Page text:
The nation’s nonresidential fixed investment in structures dropped 4.4 percent in the third quarter of this year following a 0.6 percent increase in the second quarter, according to the Oct. 26 Gross Domestic Product (GDP) report by the U.S. Commerce Department.
Nonresidential fixed investment in equipment and software was unchanged for the third quarter following a 4.8 percent increase in the second quarter. Overall, nonresidential fixed investment fell 1.3 percent in the third quarter after a revised 3.6 percent increase in the previous quarter.
Residential fixed investment increased for the sixth straight quarter, jumping 14.4 percent in the third quarter. Exports decreased 1.6 percent as exports of goods dipped 3.5 percent and exports of services increased 3.1 percent. Imports slipped 0.2 percent in the third quarter as imports of goods decreased 1.3 percent and imports of services increased 5.5 percent.
Personal consumption expenditures increased 2 percent in the third quarter as spending on goods increased 4.4 percent and spending on services inched up 0.8 percent. Real final sales of domestic product — GDP less change in private inventories — increased 2.1 percent for the quarter following a revised 1.7 percent increase in the second quarter.
Federal government spending jumped 9.6 percent in the third quarter following a 0.2 percent decrease in the second quarter. National defense spending increased 9.6 percent while nondefense spending increased 3 percent. State and local government spending slipped 0.1 percent in the third quarter following a 1 percent decrease in the previous quarter.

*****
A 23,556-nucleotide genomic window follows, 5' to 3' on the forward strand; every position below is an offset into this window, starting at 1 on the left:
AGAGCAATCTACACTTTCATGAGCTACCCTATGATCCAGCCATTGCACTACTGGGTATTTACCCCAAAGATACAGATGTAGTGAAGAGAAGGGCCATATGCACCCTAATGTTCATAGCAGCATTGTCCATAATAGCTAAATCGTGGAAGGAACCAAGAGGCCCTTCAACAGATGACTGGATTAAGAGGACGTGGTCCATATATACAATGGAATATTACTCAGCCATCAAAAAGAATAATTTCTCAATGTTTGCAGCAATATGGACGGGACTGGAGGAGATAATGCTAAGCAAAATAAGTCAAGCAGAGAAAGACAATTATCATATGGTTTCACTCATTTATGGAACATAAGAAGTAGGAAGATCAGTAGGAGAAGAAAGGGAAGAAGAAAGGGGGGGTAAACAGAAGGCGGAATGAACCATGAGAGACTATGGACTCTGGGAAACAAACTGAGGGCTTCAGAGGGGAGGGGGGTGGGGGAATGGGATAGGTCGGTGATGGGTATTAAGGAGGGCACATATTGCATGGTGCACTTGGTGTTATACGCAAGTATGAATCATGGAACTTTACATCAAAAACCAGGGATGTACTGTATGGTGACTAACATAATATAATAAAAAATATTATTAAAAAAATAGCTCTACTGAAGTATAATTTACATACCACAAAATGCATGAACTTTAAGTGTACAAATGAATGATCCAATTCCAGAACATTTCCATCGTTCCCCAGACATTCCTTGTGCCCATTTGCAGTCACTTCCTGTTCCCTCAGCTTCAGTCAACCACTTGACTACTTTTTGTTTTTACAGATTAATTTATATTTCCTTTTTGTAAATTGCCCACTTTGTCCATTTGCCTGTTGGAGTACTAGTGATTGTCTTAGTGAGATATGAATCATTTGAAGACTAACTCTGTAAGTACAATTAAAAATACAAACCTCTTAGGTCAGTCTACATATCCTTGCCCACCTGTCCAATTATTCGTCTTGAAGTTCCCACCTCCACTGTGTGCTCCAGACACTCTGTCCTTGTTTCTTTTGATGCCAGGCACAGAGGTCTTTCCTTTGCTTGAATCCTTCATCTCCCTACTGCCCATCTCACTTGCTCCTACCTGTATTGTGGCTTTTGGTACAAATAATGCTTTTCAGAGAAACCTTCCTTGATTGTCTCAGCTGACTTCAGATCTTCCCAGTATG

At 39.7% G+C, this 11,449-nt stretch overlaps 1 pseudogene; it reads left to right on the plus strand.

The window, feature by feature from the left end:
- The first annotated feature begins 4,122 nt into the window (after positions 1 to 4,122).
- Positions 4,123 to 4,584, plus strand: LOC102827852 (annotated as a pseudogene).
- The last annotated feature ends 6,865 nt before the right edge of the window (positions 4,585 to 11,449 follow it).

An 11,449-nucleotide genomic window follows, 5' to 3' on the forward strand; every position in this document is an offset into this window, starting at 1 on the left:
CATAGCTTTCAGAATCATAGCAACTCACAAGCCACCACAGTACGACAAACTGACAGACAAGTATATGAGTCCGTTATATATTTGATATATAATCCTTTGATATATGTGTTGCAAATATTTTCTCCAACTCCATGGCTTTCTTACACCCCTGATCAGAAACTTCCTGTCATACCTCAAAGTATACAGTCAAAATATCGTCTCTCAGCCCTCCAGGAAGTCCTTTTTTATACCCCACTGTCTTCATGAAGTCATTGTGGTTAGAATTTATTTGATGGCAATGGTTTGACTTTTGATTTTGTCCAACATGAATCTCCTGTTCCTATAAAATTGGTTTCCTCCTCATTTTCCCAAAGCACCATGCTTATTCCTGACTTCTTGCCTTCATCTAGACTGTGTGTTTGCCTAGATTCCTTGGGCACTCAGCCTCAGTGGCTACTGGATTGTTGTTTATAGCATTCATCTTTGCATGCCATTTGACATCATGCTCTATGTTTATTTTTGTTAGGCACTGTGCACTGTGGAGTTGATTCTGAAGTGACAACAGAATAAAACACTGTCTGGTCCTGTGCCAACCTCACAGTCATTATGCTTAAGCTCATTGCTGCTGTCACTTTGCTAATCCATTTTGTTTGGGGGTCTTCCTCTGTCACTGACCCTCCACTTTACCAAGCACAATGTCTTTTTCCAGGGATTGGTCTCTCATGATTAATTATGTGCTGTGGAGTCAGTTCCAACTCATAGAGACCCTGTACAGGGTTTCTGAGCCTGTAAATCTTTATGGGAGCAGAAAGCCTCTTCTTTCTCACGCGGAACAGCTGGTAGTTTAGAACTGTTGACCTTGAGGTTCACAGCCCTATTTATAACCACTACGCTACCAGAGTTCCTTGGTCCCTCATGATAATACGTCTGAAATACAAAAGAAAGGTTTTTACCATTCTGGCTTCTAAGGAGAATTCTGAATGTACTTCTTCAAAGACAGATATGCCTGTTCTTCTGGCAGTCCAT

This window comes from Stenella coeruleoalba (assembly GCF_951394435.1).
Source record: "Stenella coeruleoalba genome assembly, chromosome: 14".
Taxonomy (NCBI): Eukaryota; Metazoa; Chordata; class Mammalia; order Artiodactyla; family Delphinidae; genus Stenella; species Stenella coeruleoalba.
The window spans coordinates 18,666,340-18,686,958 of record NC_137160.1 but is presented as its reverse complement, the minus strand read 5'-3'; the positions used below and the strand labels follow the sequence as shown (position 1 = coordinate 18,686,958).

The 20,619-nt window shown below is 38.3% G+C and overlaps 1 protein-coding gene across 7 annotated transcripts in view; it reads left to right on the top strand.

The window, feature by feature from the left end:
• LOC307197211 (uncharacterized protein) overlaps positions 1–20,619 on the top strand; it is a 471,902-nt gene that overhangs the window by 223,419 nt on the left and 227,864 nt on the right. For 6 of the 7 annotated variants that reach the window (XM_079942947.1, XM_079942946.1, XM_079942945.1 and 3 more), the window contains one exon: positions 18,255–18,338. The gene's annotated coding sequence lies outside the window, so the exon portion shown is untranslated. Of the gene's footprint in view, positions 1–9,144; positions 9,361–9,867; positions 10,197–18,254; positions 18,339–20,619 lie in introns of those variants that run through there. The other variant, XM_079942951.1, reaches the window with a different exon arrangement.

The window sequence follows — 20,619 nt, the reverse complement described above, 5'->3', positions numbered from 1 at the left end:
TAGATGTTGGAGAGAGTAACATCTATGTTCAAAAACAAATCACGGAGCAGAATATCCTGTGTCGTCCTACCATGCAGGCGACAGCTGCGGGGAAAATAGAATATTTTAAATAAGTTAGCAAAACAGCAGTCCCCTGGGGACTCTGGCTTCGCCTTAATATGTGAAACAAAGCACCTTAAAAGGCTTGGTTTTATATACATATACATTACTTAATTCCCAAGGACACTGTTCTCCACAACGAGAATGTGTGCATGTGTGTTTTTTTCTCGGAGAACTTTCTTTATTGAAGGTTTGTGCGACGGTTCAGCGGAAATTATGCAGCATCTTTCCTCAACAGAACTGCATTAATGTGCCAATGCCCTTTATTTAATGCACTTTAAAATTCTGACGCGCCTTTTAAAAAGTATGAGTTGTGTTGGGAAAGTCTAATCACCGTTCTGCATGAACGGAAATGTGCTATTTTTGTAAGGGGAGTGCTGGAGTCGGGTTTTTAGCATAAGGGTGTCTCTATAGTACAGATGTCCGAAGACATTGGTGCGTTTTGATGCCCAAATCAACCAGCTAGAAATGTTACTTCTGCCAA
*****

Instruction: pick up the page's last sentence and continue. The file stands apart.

Gross domestic purchases — purchases by U.S. residents of goods and services wherever produced — increased 2.1 percent in third quarter following an increase of 1.7 percent in the second quarter. Overall, real GDP increased 2 percent in the third quarter following a revised 1.3 percent increase in the second quarter.
“Nearly every major aspect of the domestic economy expanded during the third quarter of the year,” said Associated Builders and Contractors Chief Economist Anirban Basu. “Unfortunately, that sector was nonresidential fixed investments, which overlaps substantially with nonresidential construction activity.
“Many economists attribute ongoing sluggish macroeconomic performance to a heightened level of uncertainty emerging from both foreign and domestic sources,” said Basu. “However, certain segments of the economy are doing just fine, uncertainty notwithstanding.
“Weak job growth continues to suppress the demand for new space while new regulatory framework appears to be limiting the pace of commercial real estate lending,” said Basu. “There is little reason to believe these dynamics will change significantly during the current quarter.
“There is a consensus among economists that once the election is behind us—and if the nation resolves its fiscal cliff issues — economic activity will pick up due to improved confidence,” Basu said. “This is possible, but those in nonresidential construction know construction spending often lags broader economic recovery by 12 to 18 months. The implication is that even under reasonably optimistic scenarios, nonresidential construction spending may not improve markedly for several quarters.”